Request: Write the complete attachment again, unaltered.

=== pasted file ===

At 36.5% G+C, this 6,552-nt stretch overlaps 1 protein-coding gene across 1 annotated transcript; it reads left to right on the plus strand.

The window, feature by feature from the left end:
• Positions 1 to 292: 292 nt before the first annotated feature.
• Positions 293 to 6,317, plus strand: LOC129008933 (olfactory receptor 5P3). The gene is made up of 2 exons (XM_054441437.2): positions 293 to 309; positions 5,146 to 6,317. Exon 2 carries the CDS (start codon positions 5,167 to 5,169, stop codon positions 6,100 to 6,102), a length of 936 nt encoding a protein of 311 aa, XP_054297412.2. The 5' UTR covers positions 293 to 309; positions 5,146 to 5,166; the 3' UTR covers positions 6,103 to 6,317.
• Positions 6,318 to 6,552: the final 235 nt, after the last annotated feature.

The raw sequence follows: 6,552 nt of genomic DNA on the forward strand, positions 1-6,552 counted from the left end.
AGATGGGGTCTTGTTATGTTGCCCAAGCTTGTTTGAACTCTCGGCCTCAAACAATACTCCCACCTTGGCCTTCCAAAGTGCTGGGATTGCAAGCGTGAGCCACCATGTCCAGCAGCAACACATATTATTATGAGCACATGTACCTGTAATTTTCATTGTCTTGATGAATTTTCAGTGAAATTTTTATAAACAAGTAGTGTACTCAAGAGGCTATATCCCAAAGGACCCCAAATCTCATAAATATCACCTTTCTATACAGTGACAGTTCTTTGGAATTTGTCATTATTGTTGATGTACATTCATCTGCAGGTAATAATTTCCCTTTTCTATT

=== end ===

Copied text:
At 36.5% G+C, this 6,552-nt stretch overlaps 1 protein-coding gene across 1 annotated transcript; it reads left to right on the plus strand.

The window, feature by feature from the left end:
• Positions 1 to 292: 292 nt before the first annotated feature.
• Positions 293 to 6,317, plus strand: LOC129008933 (olfactory receptor 5P3). The gene is made up of 2 exons (XM_054441437.2): positions 293 to 309; positions 5,146 to 6,317. Exon 2 carries the CDS (start codon positions 5,167 to 5,169, stop codon positions 6,100 to 6,102), a length of 936 nt encoding a protein of 311 aa, XP_054297412.2. The 5' UTR covers positions 293 to 309; positions 5,146 to 5,166; the 3' UTR covers positions 6,103 to 6,317.
• Positions 6,318 to 6,552: the final 235 nt, after the last annotated feature.

The raw sequence follows: 6,552 nt of genomic DNA on the forward strand, positions 1-6,552 counted from the left end.
AGATGGGGTCTTGTTATGTTGCCCAAGCTTGTTTGAACTCTCGGCCTCAAACAATACTCCCACCTTGGCCTTCCAAAGTGCTGGGATTGCAAGCGTGAGCCACCATGTCCAGCAGCAACACATATTATTATGAGCACATGTACCTGTAATTTTCATTGTCTTGATGAATTTTCAGTGAAATTTTTATAAACAAGTAGTGTACTCAAGAGGCTATATCCCAAAGGACCCCAAATCTCATAAATATCACCTTTCTATACAGTGACAGTTCTTTGGAATTTGTCATTATTGTTGATGTACATTCATCTGCAGGTAATAATTTCCCTTTTCTATT